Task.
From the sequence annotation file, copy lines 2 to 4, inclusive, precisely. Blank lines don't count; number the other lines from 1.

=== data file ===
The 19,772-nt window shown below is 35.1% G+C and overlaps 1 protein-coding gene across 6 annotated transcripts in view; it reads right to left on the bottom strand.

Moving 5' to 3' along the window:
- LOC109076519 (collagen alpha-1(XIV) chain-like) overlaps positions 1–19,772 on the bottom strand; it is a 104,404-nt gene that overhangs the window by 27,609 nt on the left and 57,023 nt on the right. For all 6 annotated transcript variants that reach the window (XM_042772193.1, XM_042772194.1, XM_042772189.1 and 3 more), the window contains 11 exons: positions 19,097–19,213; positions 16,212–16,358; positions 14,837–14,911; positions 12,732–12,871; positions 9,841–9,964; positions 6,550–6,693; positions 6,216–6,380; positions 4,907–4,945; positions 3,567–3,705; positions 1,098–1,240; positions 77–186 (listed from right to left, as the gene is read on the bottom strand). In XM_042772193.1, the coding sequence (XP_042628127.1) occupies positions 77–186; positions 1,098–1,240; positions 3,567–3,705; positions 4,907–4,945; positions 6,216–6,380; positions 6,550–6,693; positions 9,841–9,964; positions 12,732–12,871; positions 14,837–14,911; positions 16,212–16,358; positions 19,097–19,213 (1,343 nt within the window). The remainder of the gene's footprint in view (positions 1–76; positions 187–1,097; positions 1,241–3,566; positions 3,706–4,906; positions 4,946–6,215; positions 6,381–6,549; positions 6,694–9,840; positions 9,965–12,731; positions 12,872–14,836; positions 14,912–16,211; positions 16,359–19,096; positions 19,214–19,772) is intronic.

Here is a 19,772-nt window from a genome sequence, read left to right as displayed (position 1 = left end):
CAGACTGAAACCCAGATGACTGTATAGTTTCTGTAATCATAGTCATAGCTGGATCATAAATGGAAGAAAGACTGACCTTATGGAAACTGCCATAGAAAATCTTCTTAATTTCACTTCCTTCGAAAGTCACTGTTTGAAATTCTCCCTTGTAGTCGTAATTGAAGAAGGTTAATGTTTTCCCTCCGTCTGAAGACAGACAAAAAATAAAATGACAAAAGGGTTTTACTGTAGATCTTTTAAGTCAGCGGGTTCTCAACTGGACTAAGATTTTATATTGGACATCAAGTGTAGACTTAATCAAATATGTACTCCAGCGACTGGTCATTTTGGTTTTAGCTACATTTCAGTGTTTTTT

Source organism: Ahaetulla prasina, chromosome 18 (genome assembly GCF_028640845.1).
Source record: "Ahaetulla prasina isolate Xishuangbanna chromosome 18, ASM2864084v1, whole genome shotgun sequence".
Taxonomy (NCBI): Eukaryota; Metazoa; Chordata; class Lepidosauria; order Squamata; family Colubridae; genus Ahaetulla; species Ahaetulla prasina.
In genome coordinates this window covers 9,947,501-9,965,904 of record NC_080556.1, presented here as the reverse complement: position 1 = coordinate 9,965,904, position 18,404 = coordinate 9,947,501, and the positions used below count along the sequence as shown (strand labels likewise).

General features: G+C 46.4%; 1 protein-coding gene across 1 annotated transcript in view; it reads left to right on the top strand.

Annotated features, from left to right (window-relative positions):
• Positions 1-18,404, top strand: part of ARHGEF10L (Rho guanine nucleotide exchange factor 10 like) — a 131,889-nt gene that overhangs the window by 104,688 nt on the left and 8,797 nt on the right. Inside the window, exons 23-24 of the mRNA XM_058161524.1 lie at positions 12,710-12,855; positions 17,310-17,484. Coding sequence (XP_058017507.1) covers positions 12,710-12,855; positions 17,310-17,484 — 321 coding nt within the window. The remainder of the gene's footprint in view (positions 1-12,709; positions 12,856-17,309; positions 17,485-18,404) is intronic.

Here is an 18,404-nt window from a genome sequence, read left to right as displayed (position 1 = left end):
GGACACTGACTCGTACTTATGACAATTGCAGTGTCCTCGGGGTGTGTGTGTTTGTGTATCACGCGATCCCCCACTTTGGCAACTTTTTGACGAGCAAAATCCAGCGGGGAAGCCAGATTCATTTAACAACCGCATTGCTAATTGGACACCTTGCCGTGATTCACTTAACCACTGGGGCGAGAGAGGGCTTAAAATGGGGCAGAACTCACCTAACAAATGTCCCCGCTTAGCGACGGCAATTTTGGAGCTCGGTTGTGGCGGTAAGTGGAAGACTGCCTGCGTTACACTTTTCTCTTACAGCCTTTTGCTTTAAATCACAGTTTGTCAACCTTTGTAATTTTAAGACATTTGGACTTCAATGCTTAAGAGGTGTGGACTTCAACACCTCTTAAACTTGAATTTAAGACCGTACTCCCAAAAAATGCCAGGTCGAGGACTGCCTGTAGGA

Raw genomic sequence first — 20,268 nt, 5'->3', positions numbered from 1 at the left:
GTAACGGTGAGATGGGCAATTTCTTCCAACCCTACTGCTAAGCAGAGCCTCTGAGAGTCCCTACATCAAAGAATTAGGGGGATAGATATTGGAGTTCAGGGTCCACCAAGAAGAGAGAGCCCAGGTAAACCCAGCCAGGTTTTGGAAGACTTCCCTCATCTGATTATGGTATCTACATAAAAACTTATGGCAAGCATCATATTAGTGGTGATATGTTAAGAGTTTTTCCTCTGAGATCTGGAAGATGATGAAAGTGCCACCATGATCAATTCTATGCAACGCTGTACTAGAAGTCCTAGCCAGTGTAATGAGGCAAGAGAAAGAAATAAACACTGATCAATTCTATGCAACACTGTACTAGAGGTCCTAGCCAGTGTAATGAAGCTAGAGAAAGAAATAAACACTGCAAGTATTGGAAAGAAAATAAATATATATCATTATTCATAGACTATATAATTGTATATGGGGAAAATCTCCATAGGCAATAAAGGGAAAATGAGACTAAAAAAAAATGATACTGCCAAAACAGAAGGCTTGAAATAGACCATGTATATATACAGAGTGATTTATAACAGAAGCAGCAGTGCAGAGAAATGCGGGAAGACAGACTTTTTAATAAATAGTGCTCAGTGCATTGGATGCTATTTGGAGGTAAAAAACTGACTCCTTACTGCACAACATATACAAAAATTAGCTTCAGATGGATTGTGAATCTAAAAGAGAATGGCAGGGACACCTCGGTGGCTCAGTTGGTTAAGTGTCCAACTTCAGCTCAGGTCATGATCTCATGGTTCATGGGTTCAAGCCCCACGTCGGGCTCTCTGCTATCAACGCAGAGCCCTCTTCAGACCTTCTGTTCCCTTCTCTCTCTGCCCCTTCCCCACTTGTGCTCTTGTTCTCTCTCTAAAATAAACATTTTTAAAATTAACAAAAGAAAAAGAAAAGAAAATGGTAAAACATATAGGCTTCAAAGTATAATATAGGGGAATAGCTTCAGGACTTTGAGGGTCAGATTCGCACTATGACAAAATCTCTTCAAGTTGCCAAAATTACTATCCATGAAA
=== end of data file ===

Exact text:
Moving 5' to 3' along the window:
- LOC109076519 (collagen alpha-1(XIV) chain-like) overlaps positions 1–19,772 on the bottom strand; it is a 104,404-nt gene that overhangs the window by 27,609 nt on the left and 57,023 nt on the right. For all 6 annotated transcript variants that reach the window (XM_042772193.1, XM_042772194.1, XM_042772189.1 and 3 more), the window contains 11 exons: positions 19,097–19,213; positions 16,212–16,358; positions 14,837–14,911; positions 12,732–12,871; positions 9,841–9,964; positions 6,550–6,693; positions 6,216–6,380; positions 4,907–4,945; positions 3,567–3,705; positions 1,098–1,240; positions 77–186 (listed from right to left, as the gene is read on the bottom strand). In XM_042772193.1, the coding sequence (XP_042628127.1) occupies positions 77–186; positions 1,098–1,240; positions 3,567–3,705; positions 4,907–4,945; positions 6,216–6,380; positions 6,550–6,693; positions 9,841–9,964; positions 12,732–12,871; positions 14,837–14,911; positions 16,212–16,358; positions 19,097–19,213 (1,343 nt within the window). The remainder of the gene's footprint in view (positions 1–76; positions 187–1,097; positions 1,241–3,566; positions 3,706–4,906; positions 4,946–6,215; positions 6,381–6,549; positions 6,694–9,840; positions 9,965–12,731; positions 12,872–14,836; positions 14,912–16,211; positions 16,359–19,096; positions 19,214–19,772) is intronic.

Here is a 19,772-nt window from a genome sequence, read left to right as displayed (position 1 = left end):